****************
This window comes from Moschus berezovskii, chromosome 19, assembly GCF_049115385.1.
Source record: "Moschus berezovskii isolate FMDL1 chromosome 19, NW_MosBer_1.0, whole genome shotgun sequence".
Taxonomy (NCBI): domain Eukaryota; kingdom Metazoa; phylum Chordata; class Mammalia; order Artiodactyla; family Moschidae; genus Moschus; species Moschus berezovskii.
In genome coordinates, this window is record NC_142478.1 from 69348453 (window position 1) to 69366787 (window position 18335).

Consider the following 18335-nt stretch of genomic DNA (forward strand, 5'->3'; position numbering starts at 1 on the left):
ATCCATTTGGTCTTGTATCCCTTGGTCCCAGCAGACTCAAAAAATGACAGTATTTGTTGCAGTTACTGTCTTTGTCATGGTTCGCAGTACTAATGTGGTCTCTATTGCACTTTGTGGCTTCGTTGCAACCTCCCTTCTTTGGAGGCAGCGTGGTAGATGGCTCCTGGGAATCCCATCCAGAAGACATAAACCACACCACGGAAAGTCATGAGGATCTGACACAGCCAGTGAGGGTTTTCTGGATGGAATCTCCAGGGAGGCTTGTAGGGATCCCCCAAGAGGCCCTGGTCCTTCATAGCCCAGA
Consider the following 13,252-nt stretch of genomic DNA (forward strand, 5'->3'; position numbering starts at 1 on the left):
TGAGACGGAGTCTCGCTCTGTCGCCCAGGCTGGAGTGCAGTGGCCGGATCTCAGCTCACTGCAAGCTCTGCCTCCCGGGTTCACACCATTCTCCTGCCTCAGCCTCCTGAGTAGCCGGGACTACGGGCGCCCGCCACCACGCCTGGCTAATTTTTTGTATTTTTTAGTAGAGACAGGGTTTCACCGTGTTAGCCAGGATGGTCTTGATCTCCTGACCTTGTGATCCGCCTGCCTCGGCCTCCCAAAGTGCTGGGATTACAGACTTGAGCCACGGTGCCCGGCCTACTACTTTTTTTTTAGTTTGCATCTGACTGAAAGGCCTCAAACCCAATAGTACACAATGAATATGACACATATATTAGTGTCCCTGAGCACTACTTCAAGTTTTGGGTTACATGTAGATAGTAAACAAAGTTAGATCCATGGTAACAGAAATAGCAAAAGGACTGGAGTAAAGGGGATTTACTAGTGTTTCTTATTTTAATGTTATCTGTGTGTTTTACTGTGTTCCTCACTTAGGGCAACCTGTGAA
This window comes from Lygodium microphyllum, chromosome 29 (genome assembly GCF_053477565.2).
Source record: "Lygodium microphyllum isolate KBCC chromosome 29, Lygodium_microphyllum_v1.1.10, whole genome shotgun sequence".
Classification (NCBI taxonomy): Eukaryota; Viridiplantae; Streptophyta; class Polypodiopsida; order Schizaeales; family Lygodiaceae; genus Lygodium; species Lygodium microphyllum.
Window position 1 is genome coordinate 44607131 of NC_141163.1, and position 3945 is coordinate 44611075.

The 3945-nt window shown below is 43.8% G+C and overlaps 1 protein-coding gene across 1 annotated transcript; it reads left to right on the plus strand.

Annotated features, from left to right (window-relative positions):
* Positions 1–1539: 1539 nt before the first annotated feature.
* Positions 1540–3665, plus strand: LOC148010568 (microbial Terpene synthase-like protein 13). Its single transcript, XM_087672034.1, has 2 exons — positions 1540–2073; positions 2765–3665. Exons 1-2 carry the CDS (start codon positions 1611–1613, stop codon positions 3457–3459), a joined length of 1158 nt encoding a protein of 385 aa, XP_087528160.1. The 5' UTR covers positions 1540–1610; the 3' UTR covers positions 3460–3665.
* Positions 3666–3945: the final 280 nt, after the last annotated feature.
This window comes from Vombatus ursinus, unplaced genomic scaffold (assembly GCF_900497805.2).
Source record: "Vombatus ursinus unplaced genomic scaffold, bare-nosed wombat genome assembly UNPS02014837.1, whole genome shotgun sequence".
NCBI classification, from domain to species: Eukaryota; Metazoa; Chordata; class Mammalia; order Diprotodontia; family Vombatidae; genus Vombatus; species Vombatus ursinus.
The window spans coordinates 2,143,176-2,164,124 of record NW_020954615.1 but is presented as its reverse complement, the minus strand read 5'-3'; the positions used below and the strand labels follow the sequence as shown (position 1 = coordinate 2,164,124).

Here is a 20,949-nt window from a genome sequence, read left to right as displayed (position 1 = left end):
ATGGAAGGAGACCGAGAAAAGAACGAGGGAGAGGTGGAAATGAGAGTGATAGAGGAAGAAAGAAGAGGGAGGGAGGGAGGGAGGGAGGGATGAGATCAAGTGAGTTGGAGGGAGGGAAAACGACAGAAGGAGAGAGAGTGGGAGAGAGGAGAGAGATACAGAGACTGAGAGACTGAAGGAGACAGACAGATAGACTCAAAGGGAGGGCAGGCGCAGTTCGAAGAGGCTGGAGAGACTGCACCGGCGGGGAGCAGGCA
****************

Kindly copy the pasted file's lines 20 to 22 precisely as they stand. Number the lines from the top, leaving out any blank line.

NCBI classification, from domain to species: Eukaryota; Metazoa; Chordata; class Mammalia; order Diprotodontia; family Vombatidae; genus Vombatus; species Vombatus ursinus.
The window spans coordinates 2,143,176-2,164,124 of record NW_020954615.1 but is presented as its reverse complement, the minus strand read 5'-3'; the positions used below and the strand labels follow the sequence as shown (position 1 = coordinate 2,164,124).

Here is a 20,949-nt window from a genome sequence, read left to right as displayed (position 1 = left end):